Recreational Sports

I led the development and design of this comprehensive website system. After the site launched, fitness memberships increased by 19% and successful browsing sessions improved by 65%.

Motivation

The University of Michigan’s Recreational Sports department is a multifaceted group that operates workout facilities, holds exercise classes, and plans individualized programs for students and faculty. (In other words, they do a heck of a lot.) Unfortunately, the group’s old site did them a disservice since all the information describing these programs and benefits was disorganized and unclear. What was clear: Rec Sports was ready for a new, easy-to-maintain site.

Process

I started out this project by corralling the key stakeholders to discuss each person’s goal for the site. We also created key personas at that initial meeting so that we could stay focused amidst all the information we were trying to clean up. This helped us set a clear direction for the site, keeping any possible scope creep in check.

That initial meeting was the first of many. It was important to me to hold regular check-ins so that the design process was as open as it could be, collecting feedback iteratively and quickly. As our design meetings continued, I also tested my plans and designs with actual users to validate them, and I reported back the progress to stakeholders.

Wireframes showing overall page structure
Going with a single-page structure was a radical departure for Rec Sports. That’s why I held individual meetings with each stakeholder to discuss the plan, address concerns, and help plan content.

I held smaller meetings, too, which were critical to get buy-in for my radically different site architecture and content strategy. As a reaction to the old site’s bloated nature, I worked on the idea of a single-page structure for each major program of the Rec Sports department. I also proposed a navigation and site structure that supported this (so that pages wouldn’t simply turn into long-scrolling nightmares). This was only successful, though, with small work sessions with each subgroup so that I could explain this design, review their current content, and help them craft succinct copy. These sessions reassured stakeholders that their group would have proper representation on the site, all while helping to build up our mutual trust for the entirety of the project.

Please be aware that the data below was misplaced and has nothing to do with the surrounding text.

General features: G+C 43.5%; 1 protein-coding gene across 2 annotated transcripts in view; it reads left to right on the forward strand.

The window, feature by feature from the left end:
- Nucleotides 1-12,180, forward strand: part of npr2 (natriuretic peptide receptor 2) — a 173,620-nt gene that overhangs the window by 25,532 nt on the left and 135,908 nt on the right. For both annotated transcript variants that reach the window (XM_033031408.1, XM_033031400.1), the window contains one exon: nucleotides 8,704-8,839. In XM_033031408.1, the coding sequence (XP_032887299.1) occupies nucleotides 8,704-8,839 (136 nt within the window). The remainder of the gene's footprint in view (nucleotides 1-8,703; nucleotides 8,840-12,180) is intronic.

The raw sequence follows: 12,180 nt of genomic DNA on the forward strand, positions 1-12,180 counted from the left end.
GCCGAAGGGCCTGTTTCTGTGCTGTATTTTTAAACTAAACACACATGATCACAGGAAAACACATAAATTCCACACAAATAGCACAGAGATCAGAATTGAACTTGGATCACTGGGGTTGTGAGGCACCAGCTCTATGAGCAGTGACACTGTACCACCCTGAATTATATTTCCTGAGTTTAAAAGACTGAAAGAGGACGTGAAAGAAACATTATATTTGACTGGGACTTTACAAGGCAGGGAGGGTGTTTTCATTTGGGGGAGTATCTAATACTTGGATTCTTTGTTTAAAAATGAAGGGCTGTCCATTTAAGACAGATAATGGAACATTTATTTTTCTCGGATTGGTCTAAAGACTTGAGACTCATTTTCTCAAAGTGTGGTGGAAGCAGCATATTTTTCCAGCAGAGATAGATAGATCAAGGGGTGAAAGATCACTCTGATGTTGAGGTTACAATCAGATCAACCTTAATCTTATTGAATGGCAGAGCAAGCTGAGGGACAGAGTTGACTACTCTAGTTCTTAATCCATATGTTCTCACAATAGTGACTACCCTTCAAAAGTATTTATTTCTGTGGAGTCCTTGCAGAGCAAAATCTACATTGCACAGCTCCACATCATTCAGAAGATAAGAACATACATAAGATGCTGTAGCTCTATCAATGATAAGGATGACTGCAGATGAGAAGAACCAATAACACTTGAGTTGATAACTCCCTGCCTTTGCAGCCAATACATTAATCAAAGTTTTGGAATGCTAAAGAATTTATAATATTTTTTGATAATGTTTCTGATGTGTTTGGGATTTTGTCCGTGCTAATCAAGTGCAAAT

For this project, I was both the lead UX designer and the lead frontend developer, so I constantly evaluated the feasibility and value of design decisions. Take, for instance, my idea for a custom Google Calendar module that displayed group exercise class schedules. While a rich feature like this would mean extra work for the dev team (me), the UX designer (still me) had a convincing rationale for it to be a flagship feature of the site. Balancing feasibility with product value is how I went about prioritizing all of the features on the site, which included modular components, instant facility info, and an entirely-custom WordPress editor interface to help content managers make easy updates.

A screenshot of the group exercise schedule I built
I was able to design, test, and build a group exercise schedule module for the site. Since this program was a main driver of new memberships, it made sense to spend time creating a rich and valuable module.

After launch, I kept evaluating the overall success of the site with testing and analytics — in fact, this helped us make a key terminology change early on. We also tracked membership signups as a key success metric, and we saw a 19-percent increase immediately following the launch of the site.

Maybe that’s why, months later, my work seemed to make its way elsewhere, like Oregon State University and the University of Virginia… 😉

Evaluation

(What worked well and what I’d do differently)

  • The Rec Sports site is not built on a frontend framework. As the lone developer, I was most comfortable with jQuery at the time. (2020 John would opt for Vue instead.)

  • By acting as both the UX designer and the lead developer for the project, my design decisions always took feasibility into account. This made for a product that I knew I could build in a timely manner, and at the same time it meant some designs and features were limited in exploration.

  • The flat, single-page navigation makes it easy to find information, while the hooks into WordPress’s menu system makes it easy to jump right to specific content.

  • Creating a custom system powered by Google Calendar taught me a ton about APIs, caching, and data handling. (And PHP.)

  • In providing a rich customization layer to the WordPress editor view, I was able to ensure that the site would be maintainable and adaptable for years.

Details

Timeframe

Launched December 2016


Tech specs

  • Custom, fully-developed WordPress site with a highly-customized CMS interface for editors
  • Custom theme built with modular SCSS system and JavaScript/jQuery
  • Custom WordPress plugins: a custom Google Calendar plugin, hours of operation via Google Calendar, site-wide alerts

Skills in use

Branding, evaluatory and generative UX research, UX design, frontend development, backend development


Status as of December 2020

The site is live and actively maintained. It looks like some minor features were added to the Google Calendar plugin, as well as some extra content explaining procedures during the pandemic.